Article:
This has been a week of great wailing and gnashing of teeth in terms of computer maintenance here in the Amy & Jeff household.
Amy’s computer had the oldest hard drive in the house, so it was due to fail soon. We decided to be proactive about it. We ordered a new hard drive (and since it was SATA, a controller card to match). The basic idea was good, and it was an excellent opportunity to do a fresh OS install. That’s all great in theory, but I’ve never had a machine fight me so hard on the way up. Short story: Roxio can bite me. For some unknown reason, the computer started throwing a blue screen on every shutdown after I installed Easy CD & DVD creator. It took about 3 installs and a hardware swap to be sure it was the software and not the driver for the new SATA controller. Once I figured that out, I was able to switch to Nero, and the install went great… right up until I moved the computer back to Amy’s desk. Zap. The new SATA controller started locking up at boot. No problem, I just installed the other new one I bought to check to see if it was the culprit in the previous problem. The card worked great, but Windows didn’t have the driver, so it wouldn’t boot. Another re-install. Thankfully, it’s now all finally working. Next, I get to RMA the first SATA controller to get some money back.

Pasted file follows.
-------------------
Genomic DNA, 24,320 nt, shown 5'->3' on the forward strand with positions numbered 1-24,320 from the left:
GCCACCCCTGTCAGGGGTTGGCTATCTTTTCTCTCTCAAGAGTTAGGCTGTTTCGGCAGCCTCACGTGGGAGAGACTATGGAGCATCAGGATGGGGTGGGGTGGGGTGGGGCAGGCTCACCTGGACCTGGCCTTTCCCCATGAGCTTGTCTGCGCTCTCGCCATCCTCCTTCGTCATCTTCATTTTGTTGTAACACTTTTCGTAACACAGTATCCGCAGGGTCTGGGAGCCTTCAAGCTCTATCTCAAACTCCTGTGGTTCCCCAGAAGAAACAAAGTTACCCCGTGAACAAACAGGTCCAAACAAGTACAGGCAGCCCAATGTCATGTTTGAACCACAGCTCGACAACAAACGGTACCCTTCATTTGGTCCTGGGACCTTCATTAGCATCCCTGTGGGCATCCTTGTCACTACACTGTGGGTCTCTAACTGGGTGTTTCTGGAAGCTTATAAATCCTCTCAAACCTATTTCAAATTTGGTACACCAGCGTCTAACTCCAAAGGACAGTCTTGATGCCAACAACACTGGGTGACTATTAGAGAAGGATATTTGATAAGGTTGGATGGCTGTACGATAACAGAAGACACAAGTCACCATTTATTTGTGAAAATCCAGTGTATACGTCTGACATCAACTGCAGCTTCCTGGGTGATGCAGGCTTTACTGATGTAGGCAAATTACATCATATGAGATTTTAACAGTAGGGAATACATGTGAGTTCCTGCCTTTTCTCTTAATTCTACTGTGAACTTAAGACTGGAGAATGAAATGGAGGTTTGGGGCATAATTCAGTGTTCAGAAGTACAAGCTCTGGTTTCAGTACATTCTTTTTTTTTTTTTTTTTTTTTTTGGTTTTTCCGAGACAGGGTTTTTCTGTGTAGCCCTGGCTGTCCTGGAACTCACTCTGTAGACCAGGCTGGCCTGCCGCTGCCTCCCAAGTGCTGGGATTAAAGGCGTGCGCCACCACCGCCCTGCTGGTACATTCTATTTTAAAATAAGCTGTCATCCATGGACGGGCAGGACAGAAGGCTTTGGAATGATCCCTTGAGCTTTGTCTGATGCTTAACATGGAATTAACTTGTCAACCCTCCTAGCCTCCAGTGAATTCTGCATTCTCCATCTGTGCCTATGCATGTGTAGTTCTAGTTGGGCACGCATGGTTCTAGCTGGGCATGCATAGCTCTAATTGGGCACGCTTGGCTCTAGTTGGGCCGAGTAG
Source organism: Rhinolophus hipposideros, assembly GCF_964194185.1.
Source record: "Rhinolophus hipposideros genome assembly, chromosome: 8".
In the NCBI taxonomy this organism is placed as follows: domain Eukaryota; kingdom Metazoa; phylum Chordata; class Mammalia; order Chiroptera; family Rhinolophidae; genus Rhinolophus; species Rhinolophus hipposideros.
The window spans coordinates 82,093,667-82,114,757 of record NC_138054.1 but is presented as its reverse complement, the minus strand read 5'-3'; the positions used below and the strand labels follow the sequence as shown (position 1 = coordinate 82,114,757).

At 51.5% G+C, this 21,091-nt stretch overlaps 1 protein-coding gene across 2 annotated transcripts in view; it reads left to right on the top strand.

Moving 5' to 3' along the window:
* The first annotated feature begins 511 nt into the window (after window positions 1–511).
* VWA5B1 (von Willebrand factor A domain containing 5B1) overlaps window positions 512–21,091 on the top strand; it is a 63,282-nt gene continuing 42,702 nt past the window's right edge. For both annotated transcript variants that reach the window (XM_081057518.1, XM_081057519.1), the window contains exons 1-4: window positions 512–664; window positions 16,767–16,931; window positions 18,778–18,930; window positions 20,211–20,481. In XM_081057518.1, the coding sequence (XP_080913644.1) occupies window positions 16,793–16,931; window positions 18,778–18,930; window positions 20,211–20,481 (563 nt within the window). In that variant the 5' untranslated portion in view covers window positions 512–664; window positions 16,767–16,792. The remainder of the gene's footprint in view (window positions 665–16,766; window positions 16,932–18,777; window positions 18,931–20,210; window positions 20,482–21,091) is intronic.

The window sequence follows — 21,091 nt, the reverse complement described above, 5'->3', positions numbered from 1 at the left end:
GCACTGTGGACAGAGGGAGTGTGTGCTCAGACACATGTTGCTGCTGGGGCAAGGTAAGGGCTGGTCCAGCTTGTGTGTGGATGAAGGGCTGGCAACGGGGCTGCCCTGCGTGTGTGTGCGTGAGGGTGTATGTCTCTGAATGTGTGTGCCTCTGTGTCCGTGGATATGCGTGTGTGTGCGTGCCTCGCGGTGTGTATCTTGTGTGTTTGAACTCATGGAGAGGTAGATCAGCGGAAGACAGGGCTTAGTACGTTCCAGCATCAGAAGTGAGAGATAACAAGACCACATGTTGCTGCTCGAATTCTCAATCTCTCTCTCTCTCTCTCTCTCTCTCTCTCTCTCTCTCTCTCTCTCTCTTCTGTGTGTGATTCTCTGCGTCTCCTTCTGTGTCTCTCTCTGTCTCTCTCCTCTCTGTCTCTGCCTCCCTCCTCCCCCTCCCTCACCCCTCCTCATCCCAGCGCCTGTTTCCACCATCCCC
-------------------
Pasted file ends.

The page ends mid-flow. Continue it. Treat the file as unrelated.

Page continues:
While I was working on her computer, Amy was using my iBook a lot. She kept having problems with lockups. It finally got to the point where sometimes when she tried to reboot, it gave her the dreaded “flashing question mark” symbol. Mind you, I was in the other room fighting her PC while this was going on. When I finally got around to taking a look at the iBook, I figured out that when the lockups and boot failures happened, there was a mysterious lack of spindle motor sound from the hard drive. I knew it was going to happen eventually, but did it have to be this week? I spent this afternoon digging the iBook open (no small feat) to make sure I could extract the hard drive. At least I was able to do it. A new drive has been ordered. Once it arrives, I get to install it, reassemble the laptop, and then reinstall OS X.
In the middle of all of this, the server reported during one of its nightly surface scans that one of the drives in the RAID failed a self-test. One of the almost NEW drives in the RAID. So, I took the server down, inserted the emergency SOHO router so that the one working computer could have net access, and ran a few detailed scans on the drive. Nothing. I put it back in service, and it’s been working fine since.
So, for anyone that’s been wondering, that’s where I’ve been this last week. This coming week: the much overdue task of mowing the yard. *grumble*